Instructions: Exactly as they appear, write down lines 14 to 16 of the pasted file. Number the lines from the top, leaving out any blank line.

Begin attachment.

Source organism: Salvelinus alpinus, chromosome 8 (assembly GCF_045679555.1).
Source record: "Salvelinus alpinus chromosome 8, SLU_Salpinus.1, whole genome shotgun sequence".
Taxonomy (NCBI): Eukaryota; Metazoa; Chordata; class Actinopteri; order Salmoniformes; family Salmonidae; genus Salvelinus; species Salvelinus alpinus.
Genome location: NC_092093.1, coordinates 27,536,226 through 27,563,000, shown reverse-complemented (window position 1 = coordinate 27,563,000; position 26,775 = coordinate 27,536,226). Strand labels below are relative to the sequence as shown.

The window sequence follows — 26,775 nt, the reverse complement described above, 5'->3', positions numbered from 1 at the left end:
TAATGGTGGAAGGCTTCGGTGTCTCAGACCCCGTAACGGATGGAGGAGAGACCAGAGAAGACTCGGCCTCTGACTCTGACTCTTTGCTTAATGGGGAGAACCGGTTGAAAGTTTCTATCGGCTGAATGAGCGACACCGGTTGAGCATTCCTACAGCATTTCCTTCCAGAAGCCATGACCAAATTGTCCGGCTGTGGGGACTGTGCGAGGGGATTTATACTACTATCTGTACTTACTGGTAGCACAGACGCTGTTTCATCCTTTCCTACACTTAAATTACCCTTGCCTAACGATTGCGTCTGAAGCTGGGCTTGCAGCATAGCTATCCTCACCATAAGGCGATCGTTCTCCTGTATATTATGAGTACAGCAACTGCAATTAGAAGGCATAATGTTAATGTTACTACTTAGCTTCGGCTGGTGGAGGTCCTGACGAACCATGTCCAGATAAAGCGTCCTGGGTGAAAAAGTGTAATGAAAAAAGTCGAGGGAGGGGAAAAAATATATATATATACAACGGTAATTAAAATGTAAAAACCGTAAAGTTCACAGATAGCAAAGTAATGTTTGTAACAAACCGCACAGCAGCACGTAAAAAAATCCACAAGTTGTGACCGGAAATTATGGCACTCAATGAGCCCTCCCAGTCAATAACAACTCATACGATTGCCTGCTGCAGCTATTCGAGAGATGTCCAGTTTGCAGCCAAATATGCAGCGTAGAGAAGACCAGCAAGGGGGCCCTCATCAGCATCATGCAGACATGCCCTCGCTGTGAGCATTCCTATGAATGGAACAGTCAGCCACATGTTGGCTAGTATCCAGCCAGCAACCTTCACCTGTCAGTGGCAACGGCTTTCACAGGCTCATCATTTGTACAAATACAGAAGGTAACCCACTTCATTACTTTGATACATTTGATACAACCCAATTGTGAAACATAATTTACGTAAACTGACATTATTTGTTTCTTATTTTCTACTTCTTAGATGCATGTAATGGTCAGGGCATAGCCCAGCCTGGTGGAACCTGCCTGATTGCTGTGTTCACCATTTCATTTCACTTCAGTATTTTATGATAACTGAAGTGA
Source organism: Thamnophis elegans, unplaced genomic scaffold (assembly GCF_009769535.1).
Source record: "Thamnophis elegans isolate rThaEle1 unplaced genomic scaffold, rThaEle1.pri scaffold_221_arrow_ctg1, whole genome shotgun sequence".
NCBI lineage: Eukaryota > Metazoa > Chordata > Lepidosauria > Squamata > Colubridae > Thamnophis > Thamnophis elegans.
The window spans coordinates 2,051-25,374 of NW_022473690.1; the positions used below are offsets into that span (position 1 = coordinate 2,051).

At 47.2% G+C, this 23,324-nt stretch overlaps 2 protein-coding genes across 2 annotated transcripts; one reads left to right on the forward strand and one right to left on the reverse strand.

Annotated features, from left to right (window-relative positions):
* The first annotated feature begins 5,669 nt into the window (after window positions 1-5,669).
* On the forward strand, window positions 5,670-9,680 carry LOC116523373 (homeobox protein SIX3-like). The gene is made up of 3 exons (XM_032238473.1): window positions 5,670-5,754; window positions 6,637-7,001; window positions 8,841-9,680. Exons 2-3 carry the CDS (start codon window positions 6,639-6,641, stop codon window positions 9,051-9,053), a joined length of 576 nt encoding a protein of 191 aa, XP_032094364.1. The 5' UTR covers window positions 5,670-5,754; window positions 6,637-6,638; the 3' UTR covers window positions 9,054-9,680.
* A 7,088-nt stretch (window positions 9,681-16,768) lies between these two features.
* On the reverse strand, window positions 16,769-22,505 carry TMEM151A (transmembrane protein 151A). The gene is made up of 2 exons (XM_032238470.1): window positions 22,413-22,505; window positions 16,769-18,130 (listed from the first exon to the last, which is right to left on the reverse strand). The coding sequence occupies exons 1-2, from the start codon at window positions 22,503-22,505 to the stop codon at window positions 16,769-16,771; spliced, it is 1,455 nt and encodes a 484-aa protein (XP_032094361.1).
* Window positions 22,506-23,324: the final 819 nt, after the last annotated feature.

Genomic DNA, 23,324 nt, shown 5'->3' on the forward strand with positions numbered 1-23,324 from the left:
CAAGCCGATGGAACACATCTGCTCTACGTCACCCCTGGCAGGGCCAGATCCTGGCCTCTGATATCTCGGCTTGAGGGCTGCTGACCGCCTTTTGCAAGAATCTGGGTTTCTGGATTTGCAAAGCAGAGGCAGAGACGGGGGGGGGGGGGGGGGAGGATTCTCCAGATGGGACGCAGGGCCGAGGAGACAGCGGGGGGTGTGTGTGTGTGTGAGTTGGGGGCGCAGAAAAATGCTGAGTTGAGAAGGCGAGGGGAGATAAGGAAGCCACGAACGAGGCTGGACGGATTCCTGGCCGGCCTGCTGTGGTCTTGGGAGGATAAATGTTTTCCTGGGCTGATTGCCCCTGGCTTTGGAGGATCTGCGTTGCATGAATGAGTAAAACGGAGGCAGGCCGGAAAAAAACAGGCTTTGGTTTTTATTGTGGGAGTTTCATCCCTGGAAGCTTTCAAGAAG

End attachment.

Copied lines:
* On the forward strand, window positions 5,670-9,680 carry LOC116523373 (homeobox protein SIX3-like). The gene is made up of 3 exons (XM_032238473.1): window positions 5,670-5,754; window positions 6,637-7,001; window positions 8,841-9,680. Exons 2-3 carry the CDS (start codon window positions 6,639-6,641, stop codon window positions 9,051-9,053), a joined length of 576 nt encoding a protein of 191 aa, XP_032094364.1. The 5' UTR covers window positions 5,670-5,754; window positions 6,637-6,638; the 3' UTR covers window positions 9,054-9,680.
* A 7,088-nt stretch (window positions 9,681-16,768) lies between these two features.
* On the reverse strand, window positions 16,769-22,505 carry TMEM151A (transmembrane protein 151A). The gene is made up of 2 exons (XM_032238470.1): window positions 22,413-22,505; window positions 16,769-18,130 (listed from the first exon to the last, which is right to left on the reverse strand). The coding sequence occupies exons 1-2, from the start codon at window positions 22,503-22,505 to the stop codon at window positions 16,769-16,771; spliced, it is 1,455 nt and encodes a 484-aa protein (XP_032094361.1).